Home » Chicago Studies Climate and Urban Science in Mass Collaboration

Chicago Studies Climate and Urban Science in Mass Collaboration

Courtesy of Adam Courtemanche (Flickr CC0)

A brand new study is looking to get a closer look at the impact of climate change on neighborhoods in Chicago. Plenty of research groups and organizations are partnering up to make up the Urban Integrated Field Laboratories. The study will last for 5 years long.

Officials say that over $20 million in funding will go to the virtual lab. The lab will look very much into the impact of climate change, even going so far as to look at individual blocks and streets.

Like a few other U.S. cities, Chicago has already experienced climate change in the form of very extreme weather, drought, heat waves, and flooding. These researchers will be conducting research on how open spaces, trees, Lake Michigan, and buildings form Chicago’s climate. Due to the fact that no two neighbors are alike, the research will make comprehensive climate models to forecast climate impacts, even in areas that are as small as 1 square mile, which authorizes communities to find results at the neighborhood level.

Courtesy of andrew_mc_d (Flickr CC0)

“This work will assist us in providing new solutions for reducing urban flooding, which largely affects plenty of neighborhoods across Chicago,” said Northwestern’s Aaron Packman, urban water lead for CROCUS. “We will find out how nature-based solutions such as green spaces and green infrastructure can improve resilience to climate change and lessen vulnerability to such extreme weather.”

A famous water expert, Packman is a professor of civil and environmental engineering at Northwestern McCormick School of Engineering, and he is the founding director of the Center for Water Research. William Miller, a professor of biological and chemical engineering at McCormick as well as the director of the Center for Engineering Sustainability and Resilience, is Northwestern’s co-lead with Packman.

The Center for Engineering Sustainability and Resilience expands on three recent National Science Foundation-funded projects at Northwestern that aim to increase resilience to climate change: Sustainable Urban Systems: Predictive, Interconnected, Resilient and Evolving (SUSP), which aims to reduce the effects of extreme weather in cities; Systems Approaches for Vulnerability Evaluation and Urban Resilience (SAVEUR), a national initiative to develop and implement smart sensors for monitoring climate, traffic, and ecosystems; and great lake cities.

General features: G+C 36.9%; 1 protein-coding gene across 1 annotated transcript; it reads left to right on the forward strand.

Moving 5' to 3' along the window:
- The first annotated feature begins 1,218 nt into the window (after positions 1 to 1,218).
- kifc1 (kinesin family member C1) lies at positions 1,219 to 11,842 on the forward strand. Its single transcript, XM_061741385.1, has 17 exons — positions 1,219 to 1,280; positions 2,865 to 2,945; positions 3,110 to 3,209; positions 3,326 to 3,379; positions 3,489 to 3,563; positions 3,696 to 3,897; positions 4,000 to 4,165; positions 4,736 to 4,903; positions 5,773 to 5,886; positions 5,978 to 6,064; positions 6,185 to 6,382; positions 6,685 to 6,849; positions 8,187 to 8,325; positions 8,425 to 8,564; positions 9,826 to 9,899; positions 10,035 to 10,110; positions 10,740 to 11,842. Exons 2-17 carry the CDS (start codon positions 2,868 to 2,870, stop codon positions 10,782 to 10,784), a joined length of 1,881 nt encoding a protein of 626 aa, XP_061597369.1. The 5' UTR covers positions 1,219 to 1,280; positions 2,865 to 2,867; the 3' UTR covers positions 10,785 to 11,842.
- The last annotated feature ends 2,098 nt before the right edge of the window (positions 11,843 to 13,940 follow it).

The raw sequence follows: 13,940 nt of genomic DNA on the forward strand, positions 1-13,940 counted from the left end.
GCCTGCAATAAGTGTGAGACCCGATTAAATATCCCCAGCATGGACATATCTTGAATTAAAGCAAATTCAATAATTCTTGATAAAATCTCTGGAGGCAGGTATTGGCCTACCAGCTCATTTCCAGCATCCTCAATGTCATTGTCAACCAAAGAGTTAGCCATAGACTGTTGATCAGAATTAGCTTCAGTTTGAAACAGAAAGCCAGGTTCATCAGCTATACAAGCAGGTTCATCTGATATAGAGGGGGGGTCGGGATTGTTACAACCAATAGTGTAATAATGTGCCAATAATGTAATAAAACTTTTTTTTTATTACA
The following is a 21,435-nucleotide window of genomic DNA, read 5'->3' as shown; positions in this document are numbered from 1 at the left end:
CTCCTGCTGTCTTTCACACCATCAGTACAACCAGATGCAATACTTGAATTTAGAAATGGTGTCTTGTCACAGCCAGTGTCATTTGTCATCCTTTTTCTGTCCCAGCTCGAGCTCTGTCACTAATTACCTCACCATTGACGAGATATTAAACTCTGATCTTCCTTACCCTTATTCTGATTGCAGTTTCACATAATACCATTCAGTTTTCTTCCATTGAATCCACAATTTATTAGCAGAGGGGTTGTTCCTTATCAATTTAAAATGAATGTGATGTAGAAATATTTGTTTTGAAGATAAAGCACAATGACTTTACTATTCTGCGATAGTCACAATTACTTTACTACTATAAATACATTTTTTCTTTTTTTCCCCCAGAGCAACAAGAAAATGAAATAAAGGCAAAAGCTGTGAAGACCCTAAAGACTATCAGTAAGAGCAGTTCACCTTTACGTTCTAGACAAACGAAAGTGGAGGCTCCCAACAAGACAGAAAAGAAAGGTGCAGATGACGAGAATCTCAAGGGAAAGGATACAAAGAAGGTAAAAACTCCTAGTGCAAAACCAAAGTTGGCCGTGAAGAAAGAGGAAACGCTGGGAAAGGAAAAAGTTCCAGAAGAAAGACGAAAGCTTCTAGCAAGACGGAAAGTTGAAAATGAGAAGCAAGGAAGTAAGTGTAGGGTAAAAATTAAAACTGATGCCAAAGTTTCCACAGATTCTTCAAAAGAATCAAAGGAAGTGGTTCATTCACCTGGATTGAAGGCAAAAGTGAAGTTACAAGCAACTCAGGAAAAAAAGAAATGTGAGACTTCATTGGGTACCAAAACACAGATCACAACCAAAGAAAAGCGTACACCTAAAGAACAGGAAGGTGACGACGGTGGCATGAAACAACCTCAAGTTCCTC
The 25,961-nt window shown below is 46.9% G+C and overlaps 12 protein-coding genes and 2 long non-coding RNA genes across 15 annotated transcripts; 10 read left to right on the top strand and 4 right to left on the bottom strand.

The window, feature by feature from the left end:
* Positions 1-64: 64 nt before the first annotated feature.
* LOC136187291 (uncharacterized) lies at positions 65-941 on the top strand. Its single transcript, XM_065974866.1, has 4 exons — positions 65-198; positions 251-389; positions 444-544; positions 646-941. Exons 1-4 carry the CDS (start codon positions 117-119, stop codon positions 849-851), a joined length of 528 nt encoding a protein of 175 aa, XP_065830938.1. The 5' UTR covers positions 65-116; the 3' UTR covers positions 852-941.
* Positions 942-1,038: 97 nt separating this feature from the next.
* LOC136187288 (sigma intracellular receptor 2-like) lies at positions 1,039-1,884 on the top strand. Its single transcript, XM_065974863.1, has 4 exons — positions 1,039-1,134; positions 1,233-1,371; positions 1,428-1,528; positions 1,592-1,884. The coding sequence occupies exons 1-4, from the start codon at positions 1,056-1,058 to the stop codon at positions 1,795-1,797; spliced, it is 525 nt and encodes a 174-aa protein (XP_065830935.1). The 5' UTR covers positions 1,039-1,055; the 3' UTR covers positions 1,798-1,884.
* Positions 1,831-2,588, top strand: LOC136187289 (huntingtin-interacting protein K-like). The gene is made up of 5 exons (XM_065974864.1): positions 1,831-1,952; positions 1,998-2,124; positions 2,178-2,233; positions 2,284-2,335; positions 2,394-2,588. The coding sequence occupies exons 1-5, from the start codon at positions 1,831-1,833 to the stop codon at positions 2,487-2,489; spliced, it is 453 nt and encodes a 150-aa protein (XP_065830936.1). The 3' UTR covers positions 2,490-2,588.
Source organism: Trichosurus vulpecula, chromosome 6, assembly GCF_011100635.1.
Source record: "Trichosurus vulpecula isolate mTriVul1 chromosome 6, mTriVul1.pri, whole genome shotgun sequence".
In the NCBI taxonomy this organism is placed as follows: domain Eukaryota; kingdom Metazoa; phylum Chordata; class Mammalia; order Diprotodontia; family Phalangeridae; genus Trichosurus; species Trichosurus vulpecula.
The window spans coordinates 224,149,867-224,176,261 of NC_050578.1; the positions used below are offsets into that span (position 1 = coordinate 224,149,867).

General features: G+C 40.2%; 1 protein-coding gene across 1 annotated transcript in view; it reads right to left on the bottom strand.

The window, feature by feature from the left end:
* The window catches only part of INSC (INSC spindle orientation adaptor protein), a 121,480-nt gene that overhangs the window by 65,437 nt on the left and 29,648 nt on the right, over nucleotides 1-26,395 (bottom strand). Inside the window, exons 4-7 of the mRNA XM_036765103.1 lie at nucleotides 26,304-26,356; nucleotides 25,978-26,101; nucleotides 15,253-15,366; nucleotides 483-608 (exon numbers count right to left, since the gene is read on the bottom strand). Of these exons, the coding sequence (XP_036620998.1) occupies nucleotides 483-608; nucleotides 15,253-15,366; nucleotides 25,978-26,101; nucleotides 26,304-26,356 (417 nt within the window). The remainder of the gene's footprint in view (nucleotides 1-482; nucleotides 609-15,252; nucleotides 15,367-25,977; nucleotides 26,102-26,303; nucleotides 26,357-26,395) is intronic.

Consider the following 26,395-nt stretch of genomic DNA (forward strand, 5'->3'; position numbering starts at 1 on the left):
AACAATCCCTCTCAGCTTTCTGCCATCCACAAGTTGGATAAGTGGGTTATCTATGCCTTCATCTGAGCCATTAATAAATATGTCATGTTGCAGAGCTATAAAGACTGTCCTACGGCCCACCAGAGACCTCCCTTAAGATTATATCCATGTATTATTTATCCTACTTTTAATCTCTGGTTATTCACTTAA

CROCUS is collaborating with local and regional colleges and institutions to recruit and train the next generation of climate scientists, under the direction of Argonne National Laboratory and the University of Illinois at Chicago. Students from a variety of schools, including historically Black colleges and universities and minority-serving institutions, will have access to educational and professional development opportunities through CROCUS.

The colleges and universities taking part are the State University of Chicago, Chicago City Colleges, the University of North Carolina at Charlotte, Northeastern University of Illinois, Northwestern College, College of Notre Dame, College of Chicago, Illinois Urbana-Champaign University, Madison’s University of Wisconsin, Austin’s University of Texas, Saint Louis University Louis

On the South and West sides of Chicago, community-based organizations will interact with CROCUS researchers. As they collaborate with researchers to transition neighborhoods to renewable energy and nature-based climate solutions, community people will be able to communicate their wants and concerns.

Partners in the community include Blue and Black (Woodlawn), Project Greater Chatham (Chatham), Caribbean Agenda (Humboldt Park), and Mayors of Metropolitan Areas. Even though Chicago is the focus of the study, the new knowledge and lessons will aid academics in developing a model to help other cities around the nation and the world as they strive to become climate resilient.

The summer of 2020 had a derecho event, and the summer of 2021 was severely affected by severe droughts. The serve droughts in 2021 were the most severe drought in decades. The warmest temperature in Chicago during the summer of 2022 was 99 degrees

Written By Lance Santoyo
Edited by Sheena Robertson


ABC 7 Chicago: A new study plans to look at the impact of climate change on Chicago

Fox 32 Chicago: research groups, organizations form virtual lab to understand impact of climate change citywide

Northwestern: Northwestern joins collaboration to study climate and urban science in Chicago

Featured Image Courtesy of Adam Courtemanche Flickr Page – Creative Commons License

Inset Image Courtesy of andrew_mc_d Flickr Page – Creative Commons License

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